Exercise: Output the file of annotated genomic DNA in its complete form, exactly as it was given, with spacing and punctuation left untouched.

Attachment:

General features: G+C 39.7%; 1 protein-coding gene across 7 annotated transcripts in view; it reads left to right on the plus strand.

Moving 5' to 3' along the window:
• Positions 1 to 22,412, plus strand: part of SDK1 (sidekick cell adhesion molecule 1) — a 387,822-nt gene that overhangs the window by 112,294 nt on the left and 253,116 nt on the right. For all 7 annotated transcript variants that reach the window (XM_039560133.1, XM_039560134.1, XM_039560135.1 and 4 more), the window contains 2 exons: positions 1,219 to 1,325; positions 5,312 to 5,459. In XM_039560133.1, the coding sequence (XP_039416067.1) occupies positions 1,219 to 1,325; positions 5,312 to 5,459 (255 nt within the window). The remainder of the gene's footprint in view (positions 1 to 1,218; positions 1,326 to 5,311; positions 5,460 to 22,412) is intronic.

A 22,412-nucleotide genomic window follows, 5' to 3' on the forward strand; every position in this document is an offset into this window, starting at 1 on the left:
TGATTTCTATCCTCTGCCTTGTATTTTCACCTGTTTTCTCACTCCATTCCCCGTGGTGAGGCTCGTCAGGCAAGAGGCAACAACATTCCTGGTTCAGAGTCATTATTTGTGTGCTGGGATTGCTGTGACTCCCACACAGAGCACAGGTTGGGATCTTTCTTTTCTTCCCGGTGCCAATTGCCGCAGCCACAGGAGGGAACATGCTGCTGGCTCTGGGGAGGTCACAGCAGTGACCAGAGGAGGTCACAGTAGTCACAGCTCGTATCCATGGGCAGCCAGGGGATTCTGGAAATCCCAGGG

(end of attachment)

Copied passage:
General features: G+C 39.7%; 1 protein-coding gene across 7 annotated transcripts in view; it reads left to right on the plus strand.

Moving 5' to 3' along the window:
• Positions 1 to 22,412, plus strand: part of SDK1 (sidekick cell adhesion molecule 1) — a 387,822-nt gene that overhangs the window by 112,294 nt on the left and 253,116 nt on the right. For all 7 annotated transcript variants that reach the window (XM_039560133.1, XM_039560134.1, XM_039560135.1 and 4 more), the window contains 2 exons: positions 1,219 to 1,325; positions 5,312 to 5,459. In XM_039560133.1, the coding sequence (XP_039416067.1) occupies positions 1,219 to 1,325; positions 5,312 to 5,459 (255 nt within the window). The remainder of the gene's footprint in view (positions 1 to 1,218; positions 1,326 to 5,311; positions 5,460 to 22,412) is intronic.

A 22,412-nucleotide genomic window follows, 5' to 3' on the forward strand; every position in this document is an offset into this window, starting at 1 on the left:
TGATTTCTATCCTCTGCCTTGTATTTTCACCTGTTTTCTCACTCCATTCCCCGTGGTGAGGCTCGTCAGGCAAGAGGCAACAACATTCCTGGTTCAGAGTCATTATTTGTGTGCTGGGATTGCTGTGACTCCCACACAGAGCACAGGTTGGGATCTTTCTTTTCTTCCCGGTGCCAATTGCCGCAGCCACAGGAGGGAACATGCTGCTGGCTCTGGGGAGGTCACAGCAGTGACCAGAGGAGGTCACAGTAGTCACAGCTCGTATCCATGGGCAGCCAGGGGATTCTGGAAATCCCAGGG